He ate chicken broth. He liked noodles cooked in broth, but he would not eat the noodles in canned chicken noodle soup. He ate meat without gravy or sauce, and no casseroles. But he ate bread with gravy on it. Corn on the cob was one of two vegetables he would eat. He let it cool so he could spread lots of butter over two rows at a time, eat it , and butter two more rows.
Ollie was quite a ladies’ man . One thing he did to impress the ladies was his rooster crow. It was so endearing to watch this very old man crow a convincing rendition of “cock-a-doodle-do.” He’d say “I learned to crow when I was ten years old and been crowing for almost 90 years!” It was sometimes difficult to get him to STOP crowing.
In his 99th winter, his health began to fail. He was determined to make it to his 100th birthday because his family and distant friends were planning a huge open house for him. He needed that party to focus on. A prostate cancer survivor, he suffered from diabetes and poor circulation. We had to limit how often he could go out and for how long. He didn’t like that but he got fatigued and confused when he overdid things.
As the dementia worsened, Ollie would get up in the middle of the night, get dressed, put on his jacket and cap, talking the whole time. Sometimes he sat and waited for someone to pick him up. But other times he actually went outdoors in the night.
We have a screeching, startling alarm whenever any of the exterior doors are opened in the night. One night when the alarm went off I found Ollie outdoors on the ramp. He hadn’t heard the alarms. “Ollie, where are you going?” I asked. He had on only his briefs and a pajama top and bare feet.
“I’m going to run Chuck’s dogs for him. That’s the arrangement. I run his dogs Tuesday and Thursday and he runs mine the other days. The hounds are waiting.” he explained.
“No, Ollie. It’s the middle of the night. Everybody’s asleep, including the hounds!” I shouted “Let’s go look at your clock. You’ll see, it’s not morning yet.” When he finally understood, he would get back into pajamas and let me tuck him in.
As he settled down he said, “OK Honey, I know. I’ll stay in bed. I’ll take care of the hounds in the morning.” It was most frustrating to get him to stop talking.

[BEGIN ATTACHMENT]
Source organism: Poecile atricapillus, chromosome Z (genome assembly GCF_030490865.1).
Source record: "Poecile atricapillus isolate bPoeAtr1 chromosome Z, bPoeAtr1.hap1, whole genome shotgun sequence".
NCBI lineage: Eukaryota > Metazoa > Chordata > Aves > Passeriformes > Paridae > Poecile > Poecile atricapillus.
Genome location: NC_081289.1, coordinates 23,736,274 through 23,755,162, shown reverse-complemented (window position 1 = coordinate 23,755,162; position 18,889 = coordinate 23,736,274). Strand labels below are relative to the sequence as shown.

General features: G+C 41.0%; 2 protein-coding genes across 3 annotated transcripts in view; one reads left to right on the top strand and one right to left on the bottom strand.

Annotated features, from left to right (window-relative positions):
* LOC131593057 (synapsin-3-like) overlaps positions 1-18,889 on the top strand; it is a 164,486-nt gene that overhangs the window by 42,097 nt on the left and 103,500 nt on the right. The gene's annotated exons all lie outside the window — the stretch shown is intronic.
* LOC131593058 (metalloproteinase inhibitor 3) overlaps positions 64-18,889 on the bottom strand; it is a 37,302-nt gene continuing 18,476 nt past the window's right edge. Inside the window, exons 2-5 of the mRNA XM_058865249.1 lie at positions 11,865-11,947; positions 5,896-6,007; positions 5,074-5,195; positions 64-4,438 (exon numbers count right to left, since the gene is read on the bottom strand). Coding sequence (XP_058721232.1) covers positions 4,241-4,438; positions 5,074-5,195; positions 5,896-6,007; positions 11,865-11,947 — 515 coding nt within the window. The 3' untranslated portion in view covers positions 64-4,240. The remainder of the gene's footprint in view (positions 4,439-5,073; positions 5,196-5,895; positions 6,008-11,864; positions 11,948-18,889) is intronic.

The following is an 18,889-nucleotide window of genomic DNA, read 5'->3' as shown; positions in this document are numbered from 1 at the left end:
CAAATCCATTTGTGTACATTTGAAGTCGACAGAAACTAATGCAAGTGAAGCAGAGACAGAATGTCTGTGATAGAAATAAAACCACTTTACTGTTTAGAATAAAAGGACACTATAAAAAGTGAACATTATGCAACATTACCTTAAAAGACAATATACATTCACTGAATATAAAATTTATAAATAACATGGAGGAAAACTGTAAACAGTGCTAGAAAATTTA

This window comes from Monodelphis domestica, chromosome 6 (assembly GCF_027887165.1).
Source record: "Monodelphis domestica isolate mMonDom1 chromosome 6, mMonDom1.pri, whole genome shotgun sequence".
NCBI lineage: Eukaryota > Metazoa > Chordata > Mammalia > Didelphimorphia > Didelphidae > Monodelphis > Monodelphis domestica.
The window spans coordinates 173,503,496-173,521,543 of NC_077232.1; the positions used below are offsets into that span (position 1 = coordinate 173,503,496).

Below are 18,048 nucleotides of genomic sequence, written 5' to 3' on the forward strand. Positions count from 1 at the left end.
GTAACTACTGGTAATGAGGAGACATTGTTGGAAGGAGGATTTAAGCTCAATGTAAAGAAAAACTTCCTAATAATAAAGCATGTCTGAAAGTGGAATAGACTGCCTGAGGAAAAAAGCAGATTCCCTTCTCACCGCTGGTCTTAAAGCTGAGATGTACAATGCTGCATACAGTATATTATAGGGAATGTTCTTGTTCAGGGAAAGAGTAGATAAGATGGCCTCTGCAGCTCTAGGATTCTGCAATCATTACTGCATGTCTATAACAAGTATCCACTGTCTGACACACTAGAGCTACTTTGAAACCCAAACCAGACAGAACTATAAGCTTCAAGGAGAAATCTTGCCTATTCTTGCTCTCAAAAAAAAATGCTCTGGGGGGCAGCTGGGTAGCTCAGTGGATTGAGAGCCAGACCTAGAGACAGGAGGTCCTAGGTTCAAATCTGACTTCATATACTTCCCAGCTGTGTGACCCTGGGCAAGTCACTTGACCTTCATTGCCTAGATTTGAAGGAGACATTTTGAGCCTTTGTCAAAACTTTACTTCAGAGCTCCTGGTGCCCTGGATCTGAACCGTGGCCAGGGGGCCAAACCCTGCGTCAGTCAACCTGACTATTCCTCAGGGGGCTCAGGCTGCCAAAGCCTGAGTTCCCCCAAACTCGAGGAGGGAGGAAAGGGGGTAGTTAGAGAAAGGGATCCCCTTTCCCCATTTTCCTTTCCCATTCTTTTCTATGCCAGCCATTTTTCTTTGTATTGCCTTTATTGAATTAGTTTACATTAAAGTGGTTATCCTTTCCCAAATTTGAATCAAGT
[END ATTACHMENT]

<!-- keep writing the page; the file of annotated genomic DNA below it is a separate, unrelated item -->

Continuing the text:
Then I checked the ladies’ rooms to see if any of them had been awakened or frightened by the shrill alarm. It’s surprising how many of them never heard it. I reset the alarms and returned downstairs.
When April came it was time for Ollie’s big day. The party was grand. Ollie smiled the whole time. He had to take his portable oxygen tank in his wheelchair. He looked frail, but he was so happy. When anyone asked Ollie for his secret to longevity, he said “I guess I was so busy enjoying myself, I just forgot to die!”
We moved Ollie to our only private room so we could keep a closer eye on him. Near the end he was talking all the time, to people who were not in his room except for their photos. He lay on his bed facing the wall where the photos of his parents, his brother, and his wife “spoke” to him. His voice was weak, but often he cried out for his daughters.
He was admitted to Hospice services and they soon decided to provide comfort measures only for Ollie. That means not being concerned about his food or water intake, stopping his regular medications, and administering pain and anxiety medication along with round-the-clock oxygen.
As we watched his spiral downward physically, it was difficult for the other residents to witness the process of letting Ollie go home. They were very much aware.
We’ve found that we’re able to go through the dying process with our residents in a state of grace. We have come to cherish and respect each one God has entrusted to us. It is truly an honor to take part in their final years and a privilege to have known and cared for this amazing man called Ollie.